It was eight years earlier when Charity first met Sylvester. Even back then she strategically draped across her face in an effort to hide the tumour growing around her mouth.
At the time, Sylvester was in the remote Ghanaian village to work on a humanitarian construction project. His heart immediately went out to Charity, but when he offered to bring Charity to a hospital for surgery her family refused, deciding to use herbal medicines to help heal her.
In 2018 Charity saw Sylvester in her village again. The seven years in between had left their mark in the 39-year-old’s life. Charity’s tumour had continued to grow and was now larger than her head. This time when Sylvester he asked if he could like help, Charity bravely accepted.
Charity didn’t know about Mercy Ships and the free surgery that could change her life – but Sylvester did. He was no stranger to the ship, having coordinated for several patients to come for surgery during its 2016 field service in Benin through his organization, VARAS*. He knew how to arrange for Charity to be seen by the surgical screening team to determine if her tumour was operable, and VARAS even helped provide funds for the necessary airfare to reach the Africa Mercy.
Charity courageously undertook the journey to the ship despite having to encounter so many strangers along the way. Her enormous tumour drew curious looks and ridicule at every turn – but she wasn’t alone. Sylvester kindly accompanied her. After spending so long hiding her face from view, Charity wrestled with being seen by others. Having her passport picture taken to get on the plane from Ghana to Guinea took an inspiring amount of bravery —but she crossed every bridge necessary to bring her to healing.
‘She’s been laughed at, and people attach superstitions to her, explained Sylvester. She’s always indoors and told to cover herself. She has had to eat in a separate room from everybody else. I needed to be here with her.’ After spending so long hiding her face from view, Charity wrestled with being seen by others. Having her passport picture taken to get on the plane from Ghana to Guinea took an inspiring amount of bravery —but she crossed every bridge necessary to bring her to healing.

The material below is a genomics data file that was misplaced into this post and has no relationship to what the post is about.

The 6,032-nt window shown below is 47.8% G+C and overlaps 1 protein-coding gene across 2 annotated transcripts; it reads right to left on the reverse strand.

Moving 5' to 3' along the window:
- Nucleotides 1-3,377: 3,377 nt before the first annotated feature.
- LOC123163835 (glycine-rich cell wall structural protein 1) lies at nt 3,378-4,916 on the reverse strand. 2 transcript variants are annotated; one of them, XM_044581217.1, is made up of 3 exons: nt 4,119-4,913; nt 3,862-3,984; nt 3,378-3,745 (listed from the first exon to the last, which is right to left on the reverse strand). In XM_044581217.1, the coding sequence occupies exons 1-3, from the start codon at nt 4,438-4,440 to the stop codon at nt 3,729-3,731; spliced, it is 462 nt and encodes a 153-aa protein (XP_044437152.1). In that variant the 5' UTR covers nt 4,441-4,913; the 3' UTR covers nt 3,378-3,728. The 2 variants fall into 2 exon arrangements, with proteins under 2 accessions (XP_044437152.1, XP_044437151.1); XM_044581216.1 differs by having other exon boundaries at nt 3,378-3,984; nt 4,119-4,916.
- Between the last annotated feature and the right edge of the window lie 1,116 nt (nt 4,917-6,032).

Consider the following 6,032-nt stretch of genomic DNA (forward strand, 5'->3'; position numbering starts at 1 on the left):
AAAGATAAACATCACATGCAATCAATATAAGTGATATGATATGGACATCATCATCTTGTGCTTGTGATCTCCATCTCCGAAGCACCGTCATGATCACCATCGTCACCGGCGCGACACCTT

Once on board, even with the burden she was carrying, Charity’s smile was radiant as she met other patients in the Mercy Ship wards before surgery. On the day of her operation Charity was filled with nerves, and so was Sylvester. But soon after her successful surgery, the remarkable Charity was strong enough to get up and walk around the wards. Sylvester was so overcome he couldn’t stand, saying, ‘I was crying because of the shock of seeing her tumour gone.’
Despite the enormity of her tumour, Charity’s recovery was quick and uncomplicated, a blessing they both thanked God for. When her bandages were removed Charity couldn’t help but smile each time she glimpsed her tumour-free face in the mirror.
‘I’m looking forward to being welcomed back. The people who had negative thoughts about me will be surprised,’ declared Charity. ‘They will see that there’s nothing wrong with me, that it’s all been taken away. I am well,’ she stated. But Charity was more than well; she was transformed!
‘The effect of an untreated tumour in her case would be death. Now, Charity’s life is saved,’ reflects Sylvester.
Charity returned to her village where she was greeted by her husband and five excited children. They were amazed by her transformation. She was almost unrecognisable.The friendship between Charity and Sylvester won’t end here. He has arranged for VARAS to continue their support and provide capital for Charity to expand her farmland, they also hope to train her in further options to earn an income.
Charity’s future had once seemed dark, but is once again full of possibilities — and so much joy.
‘She can rejoin her community. We’re thankful to Mercy Ships for this miracle,’ says Charity’s Good Samaritan.
* Volunteers for Amelioration of Rural Areas (VARAS) is an NGO that seeks to help bridge the development gap between rural and urban communities.